On Friday 3 June, The Monash South Africa (MSA) Centre for Transformative Research, in partnership with the International Water Security Network, hosted a comprehensive seminar aimed at raising awareness for the impact of climate change and water security in Southern Africa. The event saw various water experts, MSA students and academics discussing possible sustainable actions to address the current water crisis, which is especially relevant in light of the recent declaration of the South African drought as a national disaster. The event held further importance given the global acknowledgement of World Environment Day on June 5.

MSA Associate Professor Bimo Nkhata introduced the International Water Security Network, followed by remarks from guest speaker Stanley Liphadzi from the Group Executive Water Research Commission (WRC). The keynote address followed, delivered by Dr Jim Taylor, Director of Environmental Education for WESSA, and recipient of a Human Rights award in 1997. Dr Taylor is passionate about environmental education, and spoke of his particular interest in education surrounding sustainable water management and participatory action research approaches.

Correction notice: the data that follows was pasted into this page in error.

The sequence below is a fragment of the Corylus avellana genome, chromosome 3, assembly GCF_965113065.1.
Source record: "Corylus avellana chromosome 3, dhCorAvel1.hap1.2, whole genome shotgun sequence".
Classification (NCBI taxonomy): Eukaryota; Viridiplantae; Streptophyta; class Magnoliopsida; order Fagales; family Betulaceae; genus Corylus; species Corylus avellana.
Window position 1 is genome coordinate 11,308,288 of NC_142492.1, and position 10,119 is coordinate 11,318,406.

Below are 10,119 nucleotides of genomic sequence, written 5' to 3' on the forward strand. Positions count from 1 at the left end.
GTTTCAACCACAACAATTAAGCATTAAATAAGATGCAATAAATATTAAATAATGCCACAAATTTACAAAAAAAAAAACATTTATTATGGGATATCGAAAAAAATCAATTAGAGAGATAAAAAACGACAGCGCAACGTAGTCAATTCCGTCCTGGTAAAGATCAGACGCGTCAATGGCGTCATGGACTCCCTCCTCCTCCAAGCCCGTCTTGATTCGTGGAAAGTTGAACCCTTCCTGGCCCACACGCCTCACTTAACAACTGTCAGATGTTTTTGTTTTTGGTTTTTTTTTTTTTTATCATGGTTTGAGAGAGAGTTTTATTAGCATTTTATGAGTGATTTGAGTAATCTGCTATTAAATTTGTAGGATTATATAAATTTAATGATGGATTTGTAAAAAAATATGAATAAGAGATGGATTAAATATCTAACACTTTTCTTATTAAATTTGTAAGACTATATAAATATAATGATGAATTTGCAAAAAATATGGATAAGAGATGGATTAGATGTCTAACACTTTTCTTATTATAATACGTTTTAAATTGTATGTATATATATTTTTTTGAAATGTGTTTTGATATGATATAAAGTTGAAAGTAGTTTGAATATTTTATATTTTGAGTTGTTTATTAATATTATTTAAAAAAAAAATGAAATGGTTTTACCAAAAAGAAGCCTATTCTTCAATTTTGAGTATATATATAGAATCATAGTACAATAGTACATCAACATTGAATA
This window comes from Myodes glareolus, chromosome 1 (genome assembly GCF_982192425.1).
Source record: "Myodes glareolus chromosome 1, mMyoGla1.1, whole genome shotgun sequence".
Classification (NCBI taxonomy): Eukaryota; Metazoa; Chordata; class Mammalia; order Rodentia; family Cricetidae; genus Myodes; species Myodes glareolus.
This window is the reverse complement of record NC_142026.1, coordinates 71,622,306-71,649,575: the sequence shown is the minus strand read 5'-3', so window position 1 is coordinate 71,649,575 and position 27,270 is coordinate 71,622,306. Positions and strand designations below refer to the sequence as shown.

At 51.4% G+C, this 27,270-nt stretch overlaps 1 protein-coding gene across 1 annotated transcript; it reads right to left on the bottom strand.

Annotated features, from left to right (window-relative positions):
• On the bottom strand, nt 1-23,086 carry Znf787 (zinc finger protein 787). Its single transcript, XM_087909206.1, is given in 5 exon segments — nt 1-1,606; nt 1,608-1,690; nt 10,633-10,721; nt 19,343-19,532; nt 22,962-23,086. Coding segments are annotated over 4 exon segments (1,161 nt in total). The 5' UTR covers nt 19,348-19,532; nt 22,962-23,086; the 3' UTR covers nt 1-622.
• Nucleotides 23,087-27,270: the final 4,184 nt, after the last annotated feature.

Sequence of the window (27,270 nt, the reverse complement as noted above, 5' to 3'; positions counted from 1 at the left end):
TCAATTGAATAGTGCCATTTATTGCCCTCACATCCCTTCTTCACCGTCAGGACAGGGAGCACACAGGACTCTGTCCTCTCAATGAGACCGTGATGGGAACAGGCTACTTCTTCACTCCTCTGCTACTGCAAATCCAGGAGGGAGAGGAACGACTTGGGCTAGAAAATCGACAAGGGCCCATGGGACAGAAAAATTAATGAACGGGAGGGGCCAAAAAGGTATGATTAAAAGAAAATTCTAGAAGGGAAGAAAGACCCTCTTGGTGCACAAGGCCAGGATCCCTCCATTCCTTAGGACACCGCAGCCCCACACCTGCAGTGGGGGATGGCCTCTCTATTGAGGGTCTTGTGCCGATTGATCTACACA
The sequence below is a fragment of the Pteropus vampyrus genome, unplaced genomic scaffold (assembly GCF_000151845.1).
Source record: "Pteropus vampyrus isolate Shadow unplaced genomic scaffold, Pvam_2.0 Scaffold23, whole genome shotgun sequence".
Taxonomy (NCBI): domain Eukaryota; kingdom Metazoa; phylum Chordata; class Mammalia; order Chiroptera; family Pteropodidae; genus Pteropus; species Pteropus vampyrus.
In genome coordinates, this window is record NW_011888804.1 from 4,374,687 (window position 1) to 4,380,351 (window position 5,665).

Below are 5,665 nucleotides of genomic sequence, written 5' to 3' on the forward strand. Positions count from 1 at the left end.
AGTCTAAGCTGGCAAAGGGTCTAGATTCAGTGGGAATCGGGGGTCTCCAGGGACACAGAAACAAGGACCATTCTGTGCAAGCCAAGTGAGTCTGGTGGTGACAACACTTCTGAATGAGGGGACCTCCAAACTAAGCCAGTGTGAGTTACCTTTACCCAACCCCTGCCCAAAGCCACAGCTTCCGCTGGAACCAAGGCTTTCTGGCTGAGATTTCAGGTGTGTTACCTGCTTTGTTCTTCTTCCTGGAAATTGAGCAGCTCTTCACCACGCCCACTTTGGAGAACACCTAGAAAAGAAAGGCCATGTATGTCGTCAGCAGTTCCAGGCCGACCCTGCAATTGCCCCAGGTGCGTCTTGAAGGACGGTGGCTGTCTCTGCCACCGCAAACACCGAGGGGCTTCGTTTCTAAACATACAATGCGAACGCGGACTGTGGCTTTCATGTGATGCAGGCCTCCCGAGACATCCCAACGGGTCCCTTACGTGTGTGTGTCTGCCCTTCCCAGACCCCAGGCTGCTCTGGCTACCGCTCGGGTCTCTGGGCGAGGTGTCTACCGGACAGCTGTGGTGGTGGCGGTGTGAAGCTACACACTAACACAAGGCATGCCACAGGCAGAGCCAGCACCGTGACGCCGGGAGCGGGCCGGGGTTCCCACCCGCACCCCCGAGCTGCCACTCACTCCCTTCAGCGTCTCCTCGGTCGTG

During the seminar, the hard work and dedication of some MSA students in driving positive change was recognised. Students who had entered a competition to produce precautionary or preventative measures regarding the recent drought situation in South Africa, as well as recommendations for the future, were awarded prizes for their efforts. Samuel Ngaira was awarded first place for his winning essay, which incorporated his personal experiences of the drought and its impact into a piece of writing which offered potential practical solutions to the issue.

Hlobisile Moshaba and Zahra Nazir Kaba were awarded as first and second runners up in the essay competition respectively for recounting their experiences of the drought, and for sharing their ideas for addressing the disaster. Buhlebethu Magwaza and Awande Duma delivered a winning poster together, as well as a written summary suggesting long term solutions to drought in Southern Africa.

Associate Professor Bimo Nkhata commented on addressing the current drought situation, stating that, “To confront recurrent droughts, the country needs to step up its water management efforts by getting better at deciding how to use its limited water resources. The challenge is to save enough water for use during periods of recurrent droughts. We need long-term research to implement and learn from instructive global lessons. By exposing these global lessons, South Africa is poised to build a foundation for a drought resilient society”.